Swedish in shops!

Discussion in 'Nordic Languages' started by thevesper, Sep 5, 2013.

  1. thevesper New Member

    English - England

    I know the standard "Jag skulle vilja ha..*" but in terms of things that might be said to me - how are things like "Do you want a bag?" or "Do you have x loyalty card?" said? I remember going to Paris and having no idea what the guy was saying to me in a shop after he said the amount to pay :)

    *is this still the standard way to ask for something - it seems quite formal when you translate it literally? What's the equivalent of the 'Can I get some x please?' that you hear a lot in English speaking countries?


  2. Jakub Groncki Member

    Polish - Poland
    Yes, it seems quite old-fashioned and somewhat formal. I have hardly ever heard people saying so. The most common form is "jag vill ha". "Do you want a bag" would be simply "Vill du ha en kasse/påse" and "Do you have a loyalty card" would be "Har du kundkortet/bonuskortet/stammiskortet?".

    The equivalent of "Can I get some x please" could be (simply, of course :D) "Kan jag få/ha x (, är du snäll)?".
  3. JohanIII

    JohanIII Senior Member

    Hi thevesper, welcome to the forums!

    "Can I get some x, please?" is a basic expression, one of the first you'd learn - as is "Jag skulle vilja ha...".
    "Kan jag få ..., är du snäll." is the literal translation - and used mainly in the same ways.

    Now, asking about "Swedish in shops!" and 'how are things like' ..., the question is - and answers really can get - unwieldy, if expanded upon.
    These phrases are used in slightly different ways, and (as I think you suspect) can't just be literally translated in each instance.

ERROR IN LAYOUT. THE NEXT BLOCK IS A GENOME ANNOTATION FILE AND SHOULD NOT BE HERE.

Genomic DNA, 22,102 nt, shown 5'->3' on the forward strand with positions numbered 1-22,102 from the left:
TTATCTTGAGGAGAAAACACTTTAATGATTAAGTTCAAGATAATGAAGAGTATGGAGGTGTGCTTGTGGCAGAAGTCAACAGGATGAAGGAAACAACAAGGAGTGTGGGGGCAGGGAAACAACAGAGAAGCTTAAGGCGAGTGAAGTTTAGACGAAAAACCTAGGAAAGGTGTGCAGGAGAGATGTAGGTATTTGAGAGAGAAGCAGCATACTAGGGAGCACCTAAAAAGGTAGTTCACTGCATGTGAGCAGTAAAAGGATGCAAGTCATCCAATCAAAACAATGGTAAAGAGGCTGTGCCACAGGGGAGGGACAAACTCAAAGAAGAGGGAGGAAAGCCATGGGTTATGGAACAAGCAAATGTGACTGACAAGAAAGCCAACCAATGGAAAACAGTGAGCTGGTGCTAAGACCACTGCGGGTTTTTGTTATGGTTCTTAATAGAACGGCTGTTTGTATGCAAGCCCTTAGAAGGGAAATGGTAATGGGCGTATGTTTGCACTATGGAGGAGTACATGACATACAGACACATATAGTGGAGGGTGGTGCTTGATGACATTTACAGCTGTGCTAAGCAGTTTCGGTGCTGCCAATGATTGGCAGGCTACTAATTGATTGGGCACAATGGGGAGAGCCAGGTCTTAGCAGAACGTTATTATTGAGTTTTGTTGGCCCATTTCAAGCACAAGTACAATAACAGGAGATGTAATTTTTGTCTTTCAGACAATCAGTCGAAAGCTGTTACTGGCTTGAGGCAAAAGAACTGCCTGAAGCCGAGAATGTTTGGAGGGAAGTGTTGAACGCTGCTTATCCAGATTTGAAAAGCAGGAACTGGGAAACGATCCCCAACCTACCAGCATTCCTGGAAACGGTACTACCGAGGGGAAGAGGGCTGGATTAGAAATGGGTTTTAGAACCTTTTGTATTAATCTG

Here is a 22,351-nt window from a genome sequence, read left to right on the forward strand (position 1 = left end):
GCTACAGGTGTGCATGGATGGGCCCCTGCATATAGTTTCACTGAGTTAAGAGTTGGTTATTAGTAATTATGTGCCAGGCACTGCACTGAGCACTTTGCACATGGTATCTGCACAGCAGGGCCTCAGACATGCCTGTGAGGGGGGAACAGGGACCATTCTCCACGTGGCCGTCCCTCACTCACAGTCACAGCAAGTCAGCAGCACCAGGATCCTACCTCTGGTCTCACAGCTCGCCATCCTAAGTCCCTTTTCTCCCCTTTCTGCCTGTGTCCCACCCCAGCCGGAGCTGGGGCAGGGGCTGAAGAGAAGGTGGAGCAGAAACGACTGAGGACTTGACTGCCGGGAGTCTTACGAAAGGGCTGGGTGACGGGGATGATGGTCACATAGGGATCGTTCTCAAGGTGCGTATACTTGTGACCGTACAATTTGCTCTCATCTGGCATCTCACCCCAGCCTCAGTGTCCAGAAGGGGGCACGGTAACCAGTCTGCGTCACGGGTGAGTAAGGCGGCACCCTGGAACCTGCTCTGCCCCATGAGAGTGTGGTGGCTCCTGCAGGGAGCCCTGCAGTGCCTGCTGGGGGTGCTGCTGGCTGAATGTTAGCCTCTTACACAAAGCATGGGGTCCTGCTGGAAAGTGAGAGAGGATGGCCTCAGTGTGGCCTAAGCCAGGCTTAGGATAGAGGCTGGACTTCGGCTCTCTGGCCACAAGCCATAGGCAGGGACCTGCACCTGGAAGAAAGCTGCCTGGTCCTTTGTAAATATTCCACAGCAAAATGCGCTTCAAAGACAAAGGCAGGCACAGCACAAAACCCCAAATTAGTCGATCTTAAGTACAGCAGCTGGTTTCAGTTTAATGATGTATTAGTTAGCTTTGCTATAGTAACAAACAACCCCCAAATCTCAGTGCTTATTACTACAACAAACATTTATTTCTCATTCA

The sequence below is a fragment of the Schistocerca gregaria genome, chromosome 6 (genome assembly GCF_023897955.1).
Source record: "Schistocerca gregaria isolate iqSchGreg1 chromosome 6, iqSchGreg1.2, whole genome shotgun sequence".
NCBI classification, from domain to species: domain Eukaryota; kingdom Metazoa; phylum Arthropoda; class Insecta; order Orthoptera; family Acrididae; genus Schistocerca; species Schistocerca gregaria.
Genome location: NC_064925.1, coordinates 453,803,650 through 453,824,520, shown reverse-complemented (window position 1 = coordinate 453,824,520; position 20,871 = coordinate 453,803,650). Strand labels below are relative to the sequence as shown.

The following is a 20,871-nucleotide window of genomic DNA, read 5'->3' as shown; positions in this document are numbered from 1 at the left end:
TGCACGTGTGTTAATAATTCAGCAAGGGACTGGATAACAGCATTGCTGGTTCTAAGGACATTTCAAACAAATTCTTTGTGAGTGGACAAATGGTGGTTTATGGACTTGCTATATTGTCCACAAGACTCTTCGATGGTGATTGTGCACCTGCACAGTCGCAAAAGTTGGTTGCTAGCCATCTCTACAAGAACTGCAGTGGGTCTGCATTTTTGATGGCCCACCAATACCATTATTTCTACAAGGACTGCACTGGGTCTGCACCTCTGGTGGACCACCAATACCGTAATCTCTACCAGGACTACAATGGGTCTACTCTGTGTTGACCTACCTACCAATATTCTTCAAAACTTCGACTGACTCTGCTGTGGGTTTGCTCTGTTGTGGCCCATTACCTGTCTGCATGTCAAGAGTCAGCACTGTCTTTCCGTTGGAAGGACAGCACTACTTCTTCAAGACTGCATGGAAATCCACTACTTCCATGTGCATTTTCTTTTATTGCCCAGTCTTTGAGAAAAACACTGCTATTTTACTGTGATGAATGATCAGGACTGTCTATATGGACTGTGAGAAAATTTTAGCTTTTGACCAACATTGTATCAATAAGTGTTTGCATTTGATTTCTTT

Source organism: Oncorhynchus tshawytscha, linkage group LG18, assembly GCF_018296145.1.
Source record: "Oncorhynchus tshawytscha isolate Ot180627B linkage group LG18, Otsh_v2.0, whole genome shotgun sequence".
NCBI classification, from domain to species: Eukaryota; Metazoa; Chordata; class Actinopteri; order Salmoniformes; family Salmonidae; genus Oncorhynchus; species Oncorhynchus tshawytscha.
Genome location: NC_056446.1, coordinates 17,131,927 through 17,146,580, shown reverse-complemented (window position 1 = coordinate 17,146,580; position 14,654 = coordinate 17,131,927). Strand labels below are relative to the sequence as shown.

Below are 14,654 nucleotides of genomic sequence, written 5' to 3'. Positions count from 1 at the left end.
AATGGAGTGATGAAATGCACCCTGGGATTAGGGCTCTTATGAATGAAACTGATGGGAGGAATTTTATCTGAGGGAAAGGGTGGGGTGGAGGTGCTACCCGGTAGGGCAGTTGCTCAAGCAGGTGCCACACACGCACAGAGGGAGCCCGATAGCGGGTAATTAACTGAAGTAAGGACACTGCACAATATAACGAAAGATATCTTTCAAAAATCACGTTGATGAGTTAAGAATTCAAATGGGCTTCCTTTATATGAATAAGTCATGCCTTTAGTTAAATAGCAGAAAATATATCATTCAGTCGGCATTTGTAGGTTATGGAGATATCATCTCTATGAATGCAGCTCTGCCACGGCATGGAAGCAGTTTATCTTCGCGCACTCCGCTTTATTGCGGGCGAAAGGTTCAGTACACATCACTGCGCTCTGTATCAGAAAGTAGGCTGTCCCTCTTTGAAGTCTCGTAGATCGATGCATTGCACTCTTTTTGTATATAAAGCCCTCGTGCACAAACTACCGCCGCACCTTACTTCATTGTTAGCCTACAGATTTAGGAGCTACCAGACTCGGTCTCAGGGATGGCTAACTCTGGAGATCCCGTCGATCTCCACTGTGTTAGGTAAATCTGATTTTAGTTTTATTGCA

I suggest you sneak a peek in some tourist language books (Berlitz &c), where this is typically the starting point - shop-language.
  4. Delfinen Senior Member

    Swedish Sweden
    I would use "Skulle jag kunna få..." asking for something, when I talk to someone I don't know in a shop. "... är du snäll" is an alternative of course, but is more something I use when I feel I need to add something to be polite, as I realize didn't sound enough polite at first, like when I tell my children to do something "Ta undan dina kläder.... är du snäll". I don't feel that it comes as natural as please, per favore or bitte.
  5. zyzzy

    zyzzy Senior Member

    In a situation where the other person is not expecting you to want something from them, I would use "Ursäkta, skulle jag kunna få...?"

    Asking a waitress for more water: "Ursäkta, skulle jag kunna få mer vatten?"
    Asking a stranger to borrow the newspaper: "Ursäkta, skulle jag kunna få låna tidningen?"

    I could use "Ursäkta, kan jag få..." to the waitress (since she's really there to assist me), but probably not to the stranger (who is not there to assist me).

    When the other person is expecting you to want something, you can of course be less polite. I tend to use "Jag skulle vilja ha..." in most situations, like in a shop, because I want to be polite. It's got politeness built into it, since it's phrased as a wish that I hope (but not demand) that the other person might help me fulfill.

    "Jag vill ha..." is a more relaxed alternative, but I think it's more neutral and even potentially impolite in some situations or to some people, as if you consider the other person to be a mere minion expected to do whatever you want. That said, in a restaurant, with the waitress standing next to me waiting to take my order, it would be perfectly fine to use "Jag vill ha...".

    And when it's your turn to order at a street food stand or in a bar, it's even possible to pretty much just order: "En stor grillad med mos" or "En stor grillad med mos, tack".

    But the level of politeness is not all in a phrase, after all. Starting out with a friendly "hej" will do most of the trick.

    Be very careful with "... är du snäll"! It's more of a polite way to order your kids around, and if you used it on me, I might even resent you! Even "Skulle du kunna vara snäll att..." can be perceived as bossy.

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